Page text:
Despite the caste system being outlawed, Dalit children in India are shunned by society and suffer from exclusion, discrimination and exploitation. Through 30 Learning Centres, Children on the Edge are supporting these children to break the cycle of caste discrimination.
An important part of this education is helping children understand their rights. This is not only reflected in the curriculum, but recently through the establishment of ten ‘Children’s Parliaments’, where children learn about their rights and responsibilities, develop leadership, and learn the political system and election process of their country.
175 children have been elected from different Centres as ‘Ministers’ and from the Ministers, ‘Cabinet Ministers’ were elected. Project Leader Veena says “Children made their own election manifestos and convinced other children to vote for them. They are very regular for the meetings and everyone wants to be a minister!”.
The Children’s Parliaments hold sharing meetings with local-government officials, leaders and prominent personalities. Veena describes how “They boldly interacted with local leaders, asked questions and shared their difficulties. Their self confidence has increased and they are taking a leadership role in the Centres. They are becoming aware of the duties of citizens".
Their growing role as citizens has already been reflected through a campaign to raise awareness about the need to create a cleaner community and improve the health and hygiene in their local area and in the Centres.
Along with other children and staff members, they swept and cleaned the streets and roads of the village (see photo below), and collected waste, which was transferred to Government Garbage Collection Vehicles. They also participated in the rally, coming up with slogans, and displaying placards related to the benefits of cleanliness and hygiene.
The sign reads 'Mummy and Papa are now determined to get their children immunised for MR (Measles and Rubella).
Avi Karan, Project Officer says “The children exemplified leadership qualities by being the change agents of their communities. The local community appreciated the children’s initiative and pledged to keep their homes, surroundings and public places clean”.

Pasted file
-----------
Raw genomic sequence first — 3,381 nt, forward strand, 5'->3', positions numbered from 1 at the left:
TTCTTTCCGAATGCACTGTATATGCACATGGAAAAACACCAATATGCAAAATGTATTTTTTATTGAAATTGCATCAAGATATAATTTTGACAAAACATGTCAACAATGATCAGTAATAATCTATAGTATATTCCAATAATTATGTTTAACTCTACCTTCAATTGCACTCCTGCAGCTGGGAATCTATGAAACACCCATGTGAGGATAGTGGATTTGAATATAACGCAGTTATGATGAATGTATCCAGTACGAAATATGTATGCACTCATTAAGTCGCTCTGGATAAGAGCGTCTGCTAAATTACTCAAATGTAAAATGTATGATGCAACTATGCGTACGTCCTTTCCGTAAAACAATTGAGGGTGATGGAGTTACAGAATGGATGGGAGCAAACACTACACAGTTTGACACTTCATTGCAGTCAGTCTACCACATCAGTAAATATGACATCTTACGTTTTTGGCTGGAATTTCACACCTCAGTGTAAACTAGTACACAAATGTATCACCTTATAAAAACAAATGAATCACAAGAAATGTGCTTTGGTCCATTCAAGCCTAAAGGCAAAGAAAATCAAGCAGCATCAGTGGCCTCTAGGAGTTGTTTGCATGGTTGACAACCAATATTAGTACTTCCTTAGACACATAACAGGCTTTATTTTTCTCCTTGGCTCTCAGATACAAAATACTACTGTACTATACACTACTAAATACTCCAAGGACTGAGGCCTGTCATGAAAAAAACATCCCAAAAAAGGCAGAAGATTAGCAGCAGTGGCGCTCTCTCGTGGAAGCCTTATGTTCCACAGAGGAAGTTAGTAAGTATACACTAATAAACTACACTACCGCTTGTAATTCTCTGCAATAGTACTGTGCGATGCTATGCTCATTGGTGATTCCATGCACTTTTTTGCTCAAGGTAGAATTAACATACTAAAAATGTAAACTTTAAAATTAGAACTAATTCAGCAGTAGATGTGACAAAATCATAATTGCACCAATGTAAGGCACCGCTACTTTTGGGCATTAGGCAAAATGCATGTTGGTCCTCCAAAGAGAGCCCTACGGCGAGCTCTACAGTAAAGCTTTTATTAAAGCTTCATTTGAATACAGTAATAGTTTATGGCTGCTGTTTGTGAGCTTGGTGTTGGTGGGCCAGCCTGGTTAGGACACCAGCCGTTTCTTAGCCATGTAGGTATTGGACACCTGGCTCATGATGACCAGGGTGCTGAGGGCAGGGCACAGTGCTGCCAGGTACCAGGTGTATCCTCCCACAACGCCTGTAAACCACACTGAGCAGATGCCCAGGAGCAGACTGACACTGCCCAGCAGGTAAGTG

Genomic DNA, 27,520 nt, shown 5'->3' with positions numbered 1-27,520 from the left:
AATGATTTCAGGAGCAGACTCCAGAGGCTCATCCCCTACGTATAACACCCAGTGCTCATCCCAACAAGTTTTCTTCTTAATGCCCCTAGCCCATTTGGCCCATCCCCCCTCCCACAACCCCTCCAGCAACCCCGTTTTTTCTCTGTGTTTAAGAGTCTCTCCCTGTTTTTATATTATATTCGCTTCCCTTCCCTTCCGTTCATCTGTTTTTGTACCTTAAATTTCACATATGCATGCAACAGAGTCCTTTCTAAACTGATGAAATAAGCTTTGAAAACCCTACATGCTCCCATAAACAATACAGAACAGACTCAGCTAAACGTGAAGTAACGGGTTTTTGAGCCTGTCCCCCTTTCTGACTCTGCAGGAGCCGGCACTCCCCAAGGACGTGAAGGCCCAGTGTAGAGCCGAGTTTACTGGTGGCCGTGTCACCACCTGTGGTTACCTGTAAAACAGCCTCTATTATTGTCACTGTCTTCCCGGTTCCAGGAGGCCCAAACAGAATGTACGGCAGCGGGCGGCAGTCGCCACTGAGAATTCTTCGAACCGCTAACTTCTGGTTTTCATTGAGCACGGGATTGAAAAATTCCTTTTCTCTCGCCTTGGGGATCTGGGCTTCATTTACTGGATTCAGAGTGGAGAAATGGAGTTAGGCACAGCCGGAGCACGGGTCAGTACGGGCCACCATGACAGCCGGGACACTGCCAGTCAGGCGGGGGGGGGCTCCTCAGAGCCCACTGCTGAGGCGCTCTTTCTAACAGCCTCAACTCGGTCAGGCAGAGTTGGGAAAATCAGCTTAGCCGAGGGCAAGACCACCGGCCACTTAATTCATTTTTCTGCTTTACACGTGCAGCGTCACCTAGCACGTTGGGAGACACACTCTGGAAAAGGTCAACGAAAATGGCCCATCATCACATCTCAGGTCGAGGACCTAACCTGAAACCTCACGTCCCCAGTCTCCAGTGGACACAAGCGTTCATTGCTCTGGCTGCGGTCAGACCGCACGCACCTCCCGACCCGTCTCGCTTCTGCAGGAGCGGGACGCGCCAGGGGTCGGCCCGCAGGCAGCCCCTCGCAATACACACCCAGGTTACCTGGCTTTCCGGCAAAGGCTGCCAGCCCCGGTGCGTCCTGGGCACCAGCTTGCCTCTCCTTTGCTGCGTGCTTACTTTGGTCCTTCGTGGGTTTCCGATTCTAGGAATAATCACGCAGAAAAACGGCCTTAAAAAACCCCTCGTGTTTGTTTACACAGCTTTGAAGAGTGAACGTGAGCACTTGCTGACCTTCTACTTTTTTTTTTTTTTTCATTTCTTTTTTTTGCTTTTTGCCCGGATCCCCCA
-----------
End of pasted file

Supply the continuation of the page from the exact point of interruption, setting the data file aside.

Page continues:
This week, more than 110 children from the Learning Centres and local communities participated in an ‘Immunisation Drive’, which was a campaign to fight Measles and Rubella. The Ministers from the Children’s Parliament took responsibility for spreading awareness as campaigners. They went to the villagers and spoke about the disease and its complications, and talked about the benefit of MR immunisation.
Avi says “While campaigning in the communities, a lot of children and some parents also got interested and joined the rally. The children went to every corner of the village to make parents aware of the deadly Measles and Rubella viruses and the infections caused to children”.
The Parliaments have had a great impact in a relatively short time. Veena describes how “ I noticed that children learned very fast about election manifestos, campaigns and the process, as well as voting, counting and announcing results. They have learned quickly about the duties of different ministries because they have to practice these duties in their roles.
The children have loved being part of the Parliament, with Veena telling how “Recently our neighbour had a party, and was planning to feed 50 children. Some of those invited were in the Children’s Parliament and they had a training meeting on at the same time. Even though they are poor and had a chance for some food, they chose to come to the meeting instead!”